National Center for
1G8H: Atp Sulfurylase From S. Cerevisiae: The Ternary Product Complex With Aps And Ppi
Crystal structure of ATP sulfurylase from Saccharomyces cerevisiae, a key enzyme in sulfate activation
EMBO J. (2001) 20 p.316-329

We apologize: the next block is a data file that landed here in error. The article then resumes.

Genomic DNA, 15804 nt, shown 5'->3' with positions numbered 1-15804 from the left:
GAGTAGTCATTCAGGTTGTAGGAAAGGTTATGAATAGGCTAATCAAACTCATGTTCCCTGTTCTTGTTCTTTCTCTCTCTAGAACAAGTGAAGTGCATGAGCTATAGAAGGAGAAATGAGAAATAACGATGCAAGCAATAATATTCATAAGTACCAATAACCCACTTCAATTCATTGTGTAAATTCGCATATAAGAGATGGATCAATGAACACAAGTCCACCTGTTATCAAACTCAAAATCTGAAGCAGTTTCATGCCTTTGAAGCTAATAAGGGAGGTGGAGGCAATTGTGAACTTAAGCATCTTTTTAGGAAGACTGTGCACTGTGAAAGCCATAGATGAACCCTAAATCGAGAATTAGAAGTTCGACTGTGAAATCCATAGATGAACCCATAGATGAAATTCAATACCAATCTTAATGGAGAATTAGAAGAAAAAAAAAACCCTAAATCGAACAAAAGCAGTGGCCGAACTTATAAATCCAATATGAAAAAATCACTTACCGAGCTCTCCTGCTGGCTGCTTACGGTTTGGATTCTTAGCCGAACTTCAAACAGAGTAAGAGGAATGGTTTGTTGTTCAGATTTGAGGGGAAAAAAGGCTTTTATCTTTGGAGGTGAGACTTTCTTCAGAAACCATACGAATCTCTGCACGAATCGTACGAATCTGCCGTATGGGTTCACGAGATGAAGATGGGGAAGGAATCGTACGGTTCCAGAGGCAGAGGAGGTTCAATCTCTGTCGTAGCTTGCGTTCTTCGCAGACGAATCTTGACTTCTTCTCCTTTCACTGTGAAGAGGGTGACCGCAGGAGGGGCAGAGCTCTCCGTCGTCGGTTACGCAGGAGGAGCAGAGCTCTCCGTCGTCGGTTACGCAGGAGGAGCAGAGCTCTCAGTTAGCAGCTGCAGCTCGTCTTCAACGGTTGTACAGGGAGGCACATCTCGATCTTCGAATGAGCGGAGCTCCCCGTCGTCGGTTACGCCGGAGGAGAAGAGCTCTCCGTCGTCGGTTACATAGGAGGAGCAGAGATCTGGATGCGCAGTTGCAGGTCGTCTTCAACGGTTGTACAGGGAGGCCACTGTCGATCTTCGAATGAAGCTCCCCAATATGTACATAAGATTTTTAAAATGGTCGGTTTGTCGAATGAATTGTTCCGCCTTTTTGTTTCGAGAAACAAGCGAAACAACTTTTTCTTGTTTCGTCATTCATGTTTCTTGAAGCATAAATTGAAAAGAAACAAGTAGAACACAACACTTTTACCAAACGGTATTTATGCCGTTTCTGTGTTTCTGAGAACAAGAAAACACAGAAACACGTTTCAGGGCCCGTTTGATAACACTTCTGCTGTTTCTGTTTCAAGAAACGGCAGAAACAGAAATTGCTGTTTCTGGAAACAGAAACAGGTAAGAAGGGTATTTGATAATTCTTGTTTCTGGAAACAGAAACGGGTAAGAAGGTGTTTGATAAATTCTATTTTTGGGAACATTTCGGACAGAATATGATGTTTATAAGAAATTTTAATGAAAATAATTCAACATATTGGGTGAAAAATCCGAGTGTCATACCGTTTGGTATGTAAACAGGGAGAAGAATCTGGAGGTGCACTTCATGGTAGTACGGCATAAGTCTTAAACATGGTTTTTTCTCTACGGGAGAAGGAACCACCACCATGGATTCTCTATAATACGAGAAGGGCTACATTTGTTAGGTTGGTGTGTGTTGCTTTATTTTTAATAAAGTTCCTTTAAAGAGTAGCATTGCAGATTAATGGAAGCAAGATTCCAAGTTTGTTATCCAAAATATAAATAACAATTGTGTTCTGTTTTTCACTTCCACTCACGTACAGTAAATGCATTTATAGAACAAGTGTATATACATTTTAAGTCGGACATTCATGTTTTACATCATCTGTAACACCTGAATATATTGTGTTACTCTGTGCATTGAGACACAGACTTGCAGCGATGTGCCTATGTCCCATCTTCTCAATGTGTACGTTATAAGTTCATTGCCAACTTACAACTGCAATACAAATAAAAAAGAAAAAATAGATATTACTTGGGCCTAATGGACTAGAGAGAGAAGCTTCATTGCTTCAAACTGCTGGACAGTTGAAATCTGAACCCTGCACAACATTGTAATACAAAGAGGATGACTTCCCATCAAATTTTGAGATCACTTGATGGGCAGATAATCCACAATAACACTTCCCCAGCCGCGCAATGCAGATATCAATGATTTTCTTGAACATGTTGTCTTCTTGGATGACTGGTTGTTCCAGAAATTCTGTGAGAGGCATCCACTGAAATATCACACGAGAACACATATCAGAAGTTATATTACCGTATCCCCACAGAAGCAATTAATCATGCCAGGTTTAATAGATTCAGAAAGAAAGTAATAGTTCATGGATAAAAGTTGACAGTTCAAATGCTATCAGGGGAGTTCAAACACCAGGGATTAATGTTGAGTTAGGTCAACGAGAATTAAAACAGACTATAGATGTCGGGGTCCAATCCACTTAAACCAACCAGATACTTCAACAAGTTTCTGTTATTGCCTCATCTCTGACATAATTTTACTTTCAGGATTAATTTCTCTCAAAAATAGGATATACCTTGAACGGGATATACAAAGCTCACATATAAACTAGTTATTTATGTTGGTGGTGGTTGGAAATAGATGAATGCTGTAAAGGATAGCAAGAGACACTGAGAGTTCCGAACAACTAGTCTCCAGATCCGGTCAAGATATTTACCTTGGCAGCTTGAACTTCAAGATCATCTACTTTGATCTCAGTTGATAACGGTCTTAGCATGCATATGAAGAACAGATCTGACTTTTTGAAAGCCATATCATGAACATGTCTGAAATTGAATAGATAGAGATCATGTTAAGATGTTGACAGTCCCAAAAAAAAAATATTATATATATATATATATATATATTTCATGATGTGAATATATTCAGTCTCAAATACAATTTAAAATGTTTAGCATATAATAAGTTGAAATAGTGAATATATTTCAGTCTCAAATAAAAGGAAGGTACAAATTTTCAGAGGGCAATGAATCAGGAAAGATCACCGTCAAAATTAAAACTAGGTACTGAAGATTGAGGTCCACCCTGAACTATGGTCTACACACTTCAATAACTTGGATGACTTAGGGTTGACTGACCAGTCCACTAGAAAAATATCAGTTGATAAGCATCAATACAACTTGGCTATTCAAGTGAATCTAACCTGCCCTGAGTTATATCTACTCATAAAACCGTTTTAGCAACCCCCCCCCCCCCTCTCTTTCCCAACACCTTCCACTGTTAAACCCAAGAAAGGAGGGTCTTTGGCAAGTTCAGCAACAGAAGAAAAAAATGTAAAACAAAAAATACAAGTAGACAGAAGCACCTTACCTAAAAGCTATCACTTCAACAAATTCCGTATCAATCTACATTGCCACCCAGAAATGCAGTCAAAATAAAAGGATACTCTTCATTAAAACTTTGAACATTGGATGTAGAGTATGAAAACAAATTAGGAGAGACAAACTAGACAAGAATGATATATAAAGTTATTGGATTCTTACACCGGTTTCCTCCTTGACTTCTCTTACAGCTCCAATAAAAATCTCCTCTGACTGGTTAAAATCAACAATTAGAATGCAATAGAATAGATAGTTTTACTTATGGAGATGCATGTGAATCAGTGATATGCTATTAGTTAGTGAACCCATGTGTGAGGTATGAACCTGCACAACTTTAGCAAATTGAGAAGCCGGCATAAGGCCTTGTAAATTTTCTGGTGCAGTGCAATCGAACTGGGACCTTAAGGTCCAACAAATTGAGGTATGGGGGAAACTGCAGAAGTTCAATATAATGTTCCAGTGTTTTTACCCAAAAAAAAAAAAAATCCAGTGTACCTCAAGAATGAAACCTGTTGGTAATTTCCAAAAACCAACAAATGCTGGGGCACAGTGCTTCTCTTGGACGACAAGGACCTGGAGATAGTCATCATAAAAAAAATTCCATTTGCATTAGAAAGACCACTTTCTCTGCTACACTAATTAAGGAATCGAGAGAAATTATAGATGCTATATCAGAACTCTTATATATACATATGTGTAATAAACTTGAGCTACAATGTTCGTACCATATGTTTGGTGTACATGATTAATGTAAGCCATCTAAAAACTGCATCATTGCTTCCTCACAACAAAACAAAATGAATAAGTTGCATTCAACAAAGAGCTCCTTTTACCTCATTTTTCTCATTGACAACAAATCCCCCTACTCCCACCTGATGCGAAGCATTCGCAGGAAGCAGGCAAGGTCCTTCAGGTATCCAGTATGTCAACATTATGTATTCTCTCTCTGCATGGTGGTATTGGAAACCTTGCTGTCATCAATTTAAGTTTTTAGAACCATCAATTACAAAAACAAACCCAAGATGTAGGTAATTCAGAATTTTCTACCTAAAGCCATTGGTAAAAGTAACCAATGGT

ATP sulfurylases (ATPSs) are ubiquitous enzymes that catalyse the primary step of intracellular sulfate activation: the reaction of inorganic sulfate with ATP to form adenosine-5'-phosphosulfate (APS) and pyrophosphate (PPi). With the crystal structure of ATPS from the yeast Saccharomyces cerevisiae, we have solved the first structure of a member of the ATP sulfurylase family. We have analysed the crystal structure of the native enzyme at 1.95 Angstroms resolution using multiple isomorphous replacement (MIR) and, subsequently, the ternary enzyme product complex with APS and PPi bound to the active site. The enzyme consists of six identical subunits arranged in two stacked rings in a D:3 symmetric assembly. Nucleotide binding causes significant conformational changes, which lead to a rigid body structural displacement of domains III and IV of the ATPS monomer. Despite having similar folds and active site design, examination of the active site of ATPS and comparison with known structures of related nucleotidylyl transferases reveal a novel ATP binding mode that is peculiar to ATP sulfurylases.